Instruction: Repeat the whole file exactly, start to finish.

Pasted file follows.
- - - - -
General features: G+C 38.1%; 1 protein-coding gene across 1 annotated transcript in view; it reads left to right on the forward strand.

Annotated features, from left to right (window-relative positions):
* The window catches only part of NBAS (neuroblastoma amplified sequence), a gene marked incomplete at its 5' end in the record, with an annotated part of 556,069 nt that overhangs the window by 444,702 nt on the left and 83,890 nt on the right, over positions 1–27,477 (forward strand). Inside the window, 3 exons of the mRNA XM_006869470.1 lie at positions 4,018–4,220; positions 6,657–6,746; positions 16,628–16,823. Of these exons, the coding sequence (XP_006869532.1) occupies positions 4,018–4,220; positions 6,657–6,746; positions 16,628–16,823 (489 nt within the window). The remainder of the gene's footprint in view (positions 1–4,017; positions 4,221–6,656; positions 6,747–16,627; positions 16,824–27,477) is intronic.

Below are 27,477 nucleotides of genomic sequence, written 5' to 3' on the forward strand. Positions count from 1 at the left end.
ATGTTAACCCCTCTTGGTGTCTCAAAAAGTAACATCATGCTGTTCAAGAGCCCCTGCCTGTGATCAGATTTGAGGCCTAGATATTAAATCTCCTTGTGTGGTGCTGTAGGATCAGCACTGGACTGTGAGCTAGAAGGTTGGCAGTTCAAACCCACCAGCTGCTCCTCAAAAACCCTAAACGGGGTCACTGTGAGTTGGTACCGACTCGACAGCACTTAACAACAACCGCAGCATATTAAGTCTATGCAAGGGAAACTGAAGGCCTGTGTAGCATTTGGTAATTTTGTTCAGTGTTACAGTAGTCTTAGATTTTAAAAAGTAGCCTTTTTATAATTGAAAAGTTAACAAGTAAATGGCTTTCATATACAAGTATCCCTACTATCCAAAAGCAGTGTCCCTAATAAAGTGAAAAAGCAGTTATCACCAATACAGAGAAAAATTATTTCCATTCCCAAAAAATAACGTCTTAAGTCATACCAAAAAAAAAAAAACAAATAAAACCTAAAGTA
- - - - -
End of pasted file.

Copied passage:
General features: G+C 38.1%; 1 protein-coding gene across 1 annotated transcript in view; it reads left to right on the forward strand.

Annotated features, from left to right (window-relative positions):
* The window catches only part of NBAS (neuroblastoma amplified sequence), a gene marked incomplete at its 5' end in the record, with an annotated part of 556,069 nt that overhangs the window by 444,702 nt on the left and 83,890 nt on the right, over positions 1–27,477 (forward strand). Inside the window, 3 exons of the mRNA XM_006869470.1 lie at positions 4,018–4,220; positions 6,657–6,746; positions 16,628–16,823. Of these exons, the coding sequence (XP_006869532.1) occupies positions 4,018–4,220; positions 6,657–6,746; positions 16,628–16,823 (489 nt within the window). The remainder of the gene's footprint in view (positions 1–4,017; positions 4,221–6,656; positions 6,747–16,627; positions 16,824–27,477) is intronic.

Below are 27,477 nucleotides of genomic sequence, written 5' to 3' on the forward strand. Positions count from 1 at the left end.
ATGTTAACCCCTCTTGGTGTCTCAAAAAGTAACATCATGCTGTTCAAGAGCCCCTGCCTGTGATCAGATTTGAGGCCTAGATATTAAATCTCCTTGTGTGGTGCTGTAGGATCAGCACTGGACTGTGAGCTAGAAGGTTGGCAGTTCAAACCCACCAGCTGCTCCTCAAAAACCCTAAACGGGGTCACTGTGAGTTGGTACCGACTCGACAGCACTTAACAACAACCGCAGCATATTAAGTCTATGCAAGGGAAACTGAAGGCCTGTGTAGCATTTGGTAATTTTGTTCAGTGTTACAGTAGTCTTAGATTTTAAAAAGTAGCCTTTTTATAATTGAAAAGTTAACAAGTAAATGGCTTTCATATACAAGTATCCCTACTATCCAAAAGCAGTGTCCCTAATAAAGTGAAAAAGCAGTTATCACCAATACAGAGAAAAATTATTTCCATTCCCAAAAAATAACGTCTTAAGTCATACCAAAAAAAAAAAAACAAATAAAACCTAAAGTA